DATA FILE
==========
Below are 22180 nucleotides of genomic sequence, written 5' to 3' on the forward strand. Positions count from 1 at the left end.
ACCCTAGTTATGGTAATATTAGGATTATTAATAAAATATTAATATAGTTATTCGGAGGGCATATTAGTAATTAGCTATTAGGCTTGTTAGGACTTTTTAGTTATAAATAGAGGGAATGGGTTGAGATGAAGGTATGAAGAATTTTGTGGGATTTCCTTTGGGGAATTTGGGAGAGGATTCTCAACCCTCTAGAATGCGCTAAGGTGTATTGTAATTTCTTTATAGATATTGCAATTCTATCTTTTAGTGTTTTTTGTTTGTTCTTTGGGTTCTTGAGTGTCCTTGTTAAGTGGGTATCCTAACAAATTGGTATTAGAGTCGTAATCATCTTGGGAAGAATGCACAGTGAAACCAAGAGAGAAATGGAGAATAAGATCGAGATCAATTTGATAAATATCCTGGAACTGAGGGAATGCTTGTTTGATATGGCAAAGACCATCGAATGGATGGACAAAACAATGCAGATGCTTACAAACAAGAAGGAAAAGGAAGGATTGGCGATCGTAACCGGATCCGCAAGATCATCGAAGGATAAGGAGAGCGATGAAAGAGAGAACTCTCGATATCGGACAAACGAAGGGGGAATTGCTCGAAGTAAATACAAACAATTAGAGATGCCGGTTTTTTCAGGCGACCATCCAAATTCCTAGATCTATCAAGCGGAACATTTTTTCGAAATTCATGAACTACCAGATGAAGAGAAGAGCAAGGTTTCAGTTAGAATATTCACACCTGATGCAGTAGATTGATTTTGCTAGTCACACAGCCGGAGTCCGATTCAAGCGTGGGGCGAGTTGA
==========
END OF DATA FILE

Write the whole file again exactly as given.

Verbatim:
Below are 22180 nucleotides of genomic sequence, written 5' to 3' on the forward strand. Positions count from 1 at the left end.
ACCCTAGTTATGGTAATATTAGGATTATTAATAAAATATTAATATAGTTATTCGGAGGGCATATTAGTAATTAGCTATTAGGCTTGTTAGGACTTTTTAGTTATAAATAGAGGGAATGGGTTGAGATGAAGGTATGAAGAATTTTGTGGGATTTCCTTTGGGGAATTTGGGAGAGGATTCTCAACCCTCTAGAATGCGCTAAGGTGTATTGTAATTTCTTTATAGATATTGCAATTCTATCTTTTAGTGTTTTTTGTTTGTTCTTTGGGTTCTTGAGTGTCCTTGTTAAGTGGGTATCCTAACAAATTGGTATTAGAGTCGTAATCATCTTGGGAAGAATGCACAGTGAAACCAAGAGAGAAATGGAGAATAAGATCGAGATCAATTTGATAAATATCCTGGAACTGAGGGAATGCTTGTTTGATATGGCAAAGACCATCGAATGGATGGACAAAACAATGCAGATGCTTACAAACAAGAAGGAAAAGGAAGGATTGGCGATCGTAACCGGATCCGCAAGATCATCGAAGGATAAGGAGAGCGATGAAAGAGAGAACTCTCGATATCGGACAAACGAAGGGGGAATTGCTCGAAGTAAATACAAACAATTAGAGATGCCGGTTTTTTCAGGCGACCATCCAAATTCCTAGATCTATCAAGCGGAACATTTTTTCGAAATTCATGAACTACCAGATGAAGAGAAGAGCAAGGTTTCAGTTAGAATATTCACACCTGATGCAGTAGATTGATTTTGCTAGTCACACAGCCGGAGTCCGATTCAAGCGTGGGGCGAGTTGA